On IP completion day, the international accounting standards adopted by the EU will be brought into UK law. For financial years beginning after that date, companies will not be able to use IAS subsequently adopted by the EU, and instead will be required to use those adopted by the UK under the new framework (see our previous update regarding BEIS guidance on accounting law requirements after Brexit). This draft regulation will permit companies with financial years that “straddle” 31 December 2020 to use IAS that are adopted by the UK after IP completion day (which was not permitted under the 2019 regulations). To take advantage of this optional use of UK-adopted IAS, a company must put a note in their accounts stating that they have used this option.
The draft regulations are expected to come into force immediately before IP completion day.
The FRC has published implementation guidance on its revised Ethical Standard which will be effective from 15 March 2020 (the effective date). For background to the revised Ethical Standard, see the FRC’s press release from 17 December 2019 and our previous update.
The guidance clarifies the status of non-audit or audit-related services which have not been engaged or started prior to the effective date, but which relate to a financial period beginning before the effective date.
The guidance also provides further information about Other Entities of Public Interest (OEPI), as defined in the Ethical Standard. The auditor of a private equity or venture capital fund portfolio company that is an OEPI may only provide to the company permitted non-audit or audit-related services. The permitted services are listed in the Ethical Standard. The same requirement will apply for services provided by the auditor to any controlled undertakings of the OEPI, and to its UK holding company. Any other services provided by the auditor to the OEPI’s UK holding company can only be provided after the audit firm has undertaken an assessment of threats to independence and applied any required safeguards to address identified threats.
The European Commission has launched a consultation on potential reforms to the Directive and Regulation on Markets in Financial Instruments (MiFID II and MiFIR). The consultation is taking place alongside ESMA’s consultations on the functioning of certain aspects of MiFID II and MIFIR.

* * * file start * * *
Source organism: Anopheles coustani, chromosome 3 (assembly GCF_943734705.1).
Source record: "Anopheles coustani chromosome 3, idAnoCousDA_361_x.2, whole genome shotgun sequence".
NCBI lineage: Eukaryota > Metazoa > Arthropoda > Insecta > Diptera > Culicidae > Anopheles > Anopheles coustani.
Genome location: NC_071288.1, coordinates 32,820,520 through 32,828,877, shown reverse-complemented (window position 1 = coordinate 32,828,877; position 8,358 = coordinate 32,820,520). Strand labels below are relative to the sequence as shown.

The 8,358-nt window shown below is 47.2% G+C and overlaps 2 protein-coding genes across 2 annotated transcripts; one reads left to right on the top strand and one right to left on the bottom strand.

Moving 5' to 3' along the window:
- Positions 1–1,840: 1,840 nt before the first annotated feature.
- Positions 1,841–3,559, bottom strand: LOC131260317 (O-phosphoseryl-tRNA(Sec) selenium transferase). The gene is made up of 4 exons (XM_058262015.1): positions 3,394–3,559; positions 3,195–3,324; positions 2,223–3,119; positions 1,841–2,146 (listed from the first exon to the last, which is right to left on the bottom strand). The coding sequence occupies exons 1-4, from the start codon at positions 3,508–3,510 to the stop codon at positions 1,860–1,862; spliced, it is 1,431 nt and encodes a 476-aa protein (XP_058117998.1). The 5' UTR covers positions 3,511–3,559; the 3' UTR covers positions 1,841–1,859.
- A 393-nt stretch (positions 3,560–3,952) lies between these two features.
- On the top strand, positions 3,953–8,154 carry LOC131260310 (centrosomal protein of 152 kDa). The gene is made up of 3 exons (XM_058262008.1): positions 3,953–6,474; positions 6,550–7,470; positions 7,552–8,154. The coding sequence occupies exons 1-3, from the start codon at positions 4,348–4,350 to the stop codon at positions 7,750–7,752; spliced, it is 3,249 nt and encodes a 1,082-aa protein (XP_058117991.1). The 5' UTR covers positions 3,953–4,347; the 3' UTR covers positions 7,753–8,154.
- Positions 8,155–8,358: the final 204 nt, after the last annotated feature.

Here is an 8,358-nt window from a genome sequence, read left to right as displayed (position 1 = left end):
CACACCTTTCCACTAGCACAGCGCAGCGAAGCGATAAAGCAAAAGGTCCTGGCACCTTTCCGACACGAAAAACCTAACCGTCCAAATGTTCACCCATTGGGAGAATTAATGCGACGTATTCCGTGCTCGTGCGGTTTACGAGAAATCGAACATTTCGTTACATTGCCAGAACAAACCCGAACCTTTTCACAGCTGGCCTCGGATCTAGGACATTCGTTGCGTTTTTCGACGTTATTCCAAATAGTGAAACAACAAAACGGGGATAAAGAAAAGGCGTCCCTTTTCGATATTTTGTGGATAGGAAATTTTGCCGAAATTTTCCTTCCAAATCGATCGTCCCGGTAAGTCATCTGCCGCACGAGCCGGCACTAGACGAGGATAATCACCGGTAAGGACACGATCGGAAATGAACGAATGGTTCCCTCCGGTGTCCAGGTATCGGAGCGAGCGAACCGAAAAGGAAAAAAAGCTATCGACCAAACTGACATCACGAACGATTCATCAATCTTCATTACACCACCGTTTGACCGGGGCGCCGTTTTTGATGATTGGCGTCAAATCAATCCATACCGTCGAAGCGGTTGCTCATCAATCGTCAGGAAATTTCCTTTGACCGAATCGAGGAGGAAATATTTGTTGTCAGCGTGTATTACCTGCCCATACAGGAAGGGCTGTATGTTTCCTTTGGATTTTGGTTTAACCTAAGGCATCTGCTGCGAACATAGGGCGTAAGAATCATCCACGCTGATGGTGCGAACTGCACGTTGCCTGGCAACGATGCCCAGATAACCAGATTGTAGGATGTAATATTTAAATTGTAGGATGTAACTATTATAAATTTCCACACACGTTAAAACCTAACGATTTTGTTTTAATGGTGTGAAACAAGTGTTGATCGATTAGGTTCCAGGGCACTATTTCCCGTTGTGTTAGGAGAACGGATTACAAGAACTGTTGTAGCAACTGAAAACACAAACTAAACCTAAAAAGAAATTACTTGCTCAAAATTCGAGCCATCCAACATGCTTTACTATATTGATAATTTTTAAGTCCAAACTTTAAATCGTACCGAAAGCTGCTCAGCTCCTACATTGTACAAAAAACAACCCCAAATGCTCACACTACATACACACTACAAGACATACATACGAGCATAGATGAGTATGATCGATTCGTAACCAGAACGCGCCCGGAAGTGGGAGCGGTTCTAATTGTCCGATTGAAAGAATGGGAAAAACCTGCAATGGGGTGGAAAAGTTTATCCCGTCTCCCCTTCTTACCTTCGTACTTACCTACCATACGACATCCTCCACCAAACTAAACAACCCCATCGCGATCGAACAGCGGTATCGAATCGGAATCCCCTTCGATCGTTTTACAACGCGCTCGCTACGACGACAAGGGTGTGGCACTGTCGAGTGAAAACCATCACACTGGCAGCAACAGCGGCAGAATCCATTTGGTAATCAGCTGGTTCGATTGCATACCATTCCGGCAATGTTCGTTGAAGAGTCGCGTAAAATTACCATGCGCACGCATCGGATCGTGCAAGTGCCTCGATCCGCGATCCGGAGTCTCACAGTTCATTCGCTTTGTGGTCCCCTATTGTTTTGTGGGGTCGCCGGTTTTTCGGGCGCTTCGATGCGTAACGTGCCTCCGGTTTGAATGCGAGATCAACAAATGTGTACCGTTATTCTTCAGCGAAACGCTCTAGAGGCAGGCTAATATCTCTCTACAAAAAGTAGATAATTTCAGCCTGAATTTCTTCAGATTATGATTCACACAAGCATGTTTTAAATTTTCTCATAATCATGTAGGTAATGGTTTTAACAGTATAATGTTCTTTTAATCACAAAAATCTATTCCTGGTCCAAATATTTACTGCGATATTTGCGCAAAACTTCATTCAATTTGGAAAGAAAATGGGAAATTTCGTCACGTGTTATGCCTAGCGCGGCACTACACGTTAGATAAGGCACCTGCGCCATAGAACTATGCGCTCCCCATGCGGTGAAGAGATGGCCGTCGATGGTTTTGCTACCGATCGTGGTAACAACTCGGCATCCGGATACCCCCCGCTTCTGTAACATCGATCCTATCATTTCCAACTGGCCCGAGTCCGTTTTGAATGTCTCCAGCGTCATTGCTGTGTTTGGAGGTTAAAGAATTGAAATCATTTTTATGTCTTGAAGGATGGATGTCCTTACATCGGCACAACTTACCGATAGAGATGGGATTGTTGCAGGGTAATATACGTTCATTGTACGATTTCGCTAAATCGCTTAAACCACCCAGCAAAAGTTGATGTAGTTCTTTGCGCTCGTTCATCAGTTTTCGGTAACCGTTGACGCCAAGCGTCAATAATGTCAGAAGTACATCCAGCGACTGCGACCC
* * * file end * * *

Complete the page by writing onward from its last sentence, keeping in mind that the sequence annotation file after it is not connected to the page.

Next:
The Commission is seeking the views of stakeholders as to how well the regime is functioning. The consultation also focusses on specific technical aspects of the framework, including issues and proposals raised in previous consultations and arising from exchanges with experts.
As MiFID II and MiFIR have been in force for over two years (since January 2018), the Commission is to present to the European Parliament and the Council a review report on the operation of the framework, and any legislative proposals for reform. Both this consultation and the ESMA consultations will inform the review report.
The consultation is open until 20 April 2020.
- Corporate governance. ICSA has published revised guidance notes proposing model terms of reference for audit, remuneration and nomination The guidance has primarily been revised to reflect the 2018 UK Corporate Governance Code and the FRC’s Guidance on Board Effectiveness (published in 2018), and certain changes to the law since the last versions were published.
- Prospectuses. On 18 February, ESMA published updated Questions and Answers on the Prospectus Regulation. This includes two new Q&As clarifying the number of additional pages that can be included in a summary when there is more than one guarantor, and the number of additional pages that can be included in a summary relating to several securities (as per Article 7(7) Prospectus Regulations). ESMA has also stated that it is setting up a web-based tool to facilitate the submission of questions, and the publication of questions received and answers.